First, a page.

A few weeks ago, Republic Airways (NASDAQOTH:RJETQ) finally resolved a contract dispute with its pilots that had dragged on for a staggering eight years. The new contract implemented late last month gave Republic's pilots industry-leading pay and work rules, including a 74% jump in pay for first-year pilots.
However, the acrimonious negotiations increased the pilot attrition rate and reduced hiring this year. This undermined Republic's earnings power as it missed contract incentives and underutilized its fleet.
Last week, Republic Airways executives provided an update on their plans for the next few quarters in conjunction with the company's Q3 earnings report. The big takeaway was that Republic still has a lot of obstacles to overcome in order to get its operational and financial performance back on track.
The pilot shortage is even worse than feared
Through the first nine months of 2015, Republic's GAAP earnings per share plummeted 73% year over year. The majority of this sickening drop was attributable to a shortage of pilots, which reduced revenue production more than it reduced costs. For example, daily aircraft utilization was down 7.1% year over year in Q3.
That's why I wrote earlier this month that Republic's No. 1 task for the next few quarters is to hire and train as many pilots as possible. Republic needs to get its pilot ranks back to the level needed to fully utilize its fleet and hit its operational reliability targets.
Unfortunately, it looks like Republic's management has already conceded defeat on that front. The company entered 2015 short about 100 pilots. After losing roughly 30 pilots (net of new hires) during the first half of 2015, Republic lost about 160 pilots in the past four months as the labor tensions reached a boiling point.
Attrition has settled down and hiring has increased since the contract was signed in late October, but Republic remains approximately 300 pilots short of its goal. (That's a nearly 15% shortage.) As a result, it has asked mainline partners like United Continental (NASDAQ:UAL) and Delta Air Lines to reduce its flying schedule through the first half of 2016. This means aircraft utilization will remain depressed for at least a few more quarters.
CEO Bryan Bedford also revealed on the earnings call that Republic has a tentative agreement in place to cancel orders for 24 E175 aircraft. Those planes were supposed to be flown for United Continental. This reduces Republic's pilot needs and capital requirements, but it also implies a long-term reduction in the most profitable portion of its business.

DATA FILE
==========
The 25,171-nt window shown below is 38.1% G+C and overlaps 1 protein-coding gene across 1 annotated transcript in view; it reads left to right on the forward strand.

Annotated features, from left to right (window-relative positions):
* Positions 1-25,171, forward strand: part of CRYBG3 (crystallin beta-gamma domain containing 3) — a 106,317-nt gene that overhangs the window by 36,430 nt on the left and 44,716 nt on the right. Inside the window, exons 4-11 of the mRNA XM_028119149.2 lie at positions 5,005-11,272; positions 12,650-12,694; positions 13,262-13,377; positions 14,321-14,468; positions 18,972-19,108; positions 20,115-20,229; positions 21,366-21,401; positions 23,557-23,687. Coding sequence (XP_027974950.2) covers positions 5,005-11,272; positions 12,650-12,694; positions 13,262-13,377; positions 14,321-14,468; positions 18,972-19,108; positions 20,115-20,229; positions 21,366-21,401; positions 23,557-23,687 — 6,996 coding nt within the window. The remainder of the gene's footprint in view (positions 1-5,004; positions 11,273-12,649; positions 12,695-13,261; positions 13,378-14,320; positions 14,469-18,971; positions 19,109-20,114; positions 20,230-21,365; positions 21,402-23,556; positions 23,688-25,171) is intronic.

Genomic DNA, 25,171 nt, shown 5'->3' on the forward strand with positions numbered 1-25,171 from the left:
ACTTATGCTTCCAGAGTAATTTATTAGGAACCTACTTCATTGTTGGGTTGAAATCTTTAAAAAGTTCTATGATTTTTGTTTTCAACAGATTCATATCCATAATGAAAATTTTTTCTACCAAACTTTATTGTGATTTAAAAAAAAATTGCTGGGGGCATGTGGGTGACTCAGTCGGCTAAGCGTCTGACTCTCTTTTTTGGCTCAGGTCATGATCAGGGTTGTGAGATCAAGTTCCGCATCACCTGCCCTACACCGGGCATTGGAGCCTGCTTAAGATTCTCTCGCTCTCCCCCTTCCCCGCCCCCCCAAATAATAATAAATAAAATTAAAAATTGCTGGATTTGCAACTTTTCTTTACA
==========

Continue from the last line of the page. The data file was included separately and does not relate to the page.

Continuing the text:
Training bottlenecks developing
Hiring enough pilots to offset ongoing attrition and the existing deficit of 300 pilots would be challenging by itself. Republic Airways is also running up against the limits of its training resources, which adds another complication.
In addition to hiring new pilots, Republic is accelerating the process of removing turboprop planes flying for United in order to retrain pilots on the E170/E175 fleet, which will be the company's main aircraft type going forward. Based on the size of the turboprop fleet, there are probably about 200 pilots that need to be retrained by next summer.
However, Republic can only train 48 pilots a month for now. Given how many pilots need to be retrained in the coming months, that's barely enough to tread water. Republic plans to increase its training capacity to 90 per month by sometime next quarter, which will finally allow it to start cutting into its current pilot shortage. But that means the company probably won't be fully staffed until late 2016 at best.
Restructuring plans add long-term uncertainty
While the aftereffects of Republic's labor unrest will continue to be felt in 2016, the company could be back to normal operations by 2017 or so. That's comforting, but there is another wrinkle: Republic Airways is asking its mainline partners to chip in more than they are contractually obligated to pay, in order to cover the cost of increased pilot compensation.
In a best case scenario, Republic will have to offer financial compensation, such as warrants or convertible debt, to entice its mainline partners to restructure their contracts. For a company like United -- which has been asked to reduce Republic's flying over a multiquarter period, modify the turboprop retirement schedule, and sharply curtail the growth of E175 flying performed by Republic -- that compensation could be substantial.
In a worst case scenario, Republic or one of its subsidiaries might have to file for bankruptcy in order to force a restructuring of its contracts in court. Either way, it leaves a lot of risk for shareholders.
Finally, even if all of these issues are resolved by 2017, the recently signed pilot contract runs for just three years. By 2018, as the industrywide pilot shortage worsens, Republic could be forced to hand out another round of big raises.
Republic Airways stock looks extremely cheap relative to its 2013-2014 earnings power. Even if earnings only recover to 60%-70% of their previous level, the stock could make some nice gains from Tuesday's closing price of $4.57 -- if that earnings recovery were sustainable. Based on the currently available evidence, there's no guarantee this would be the case.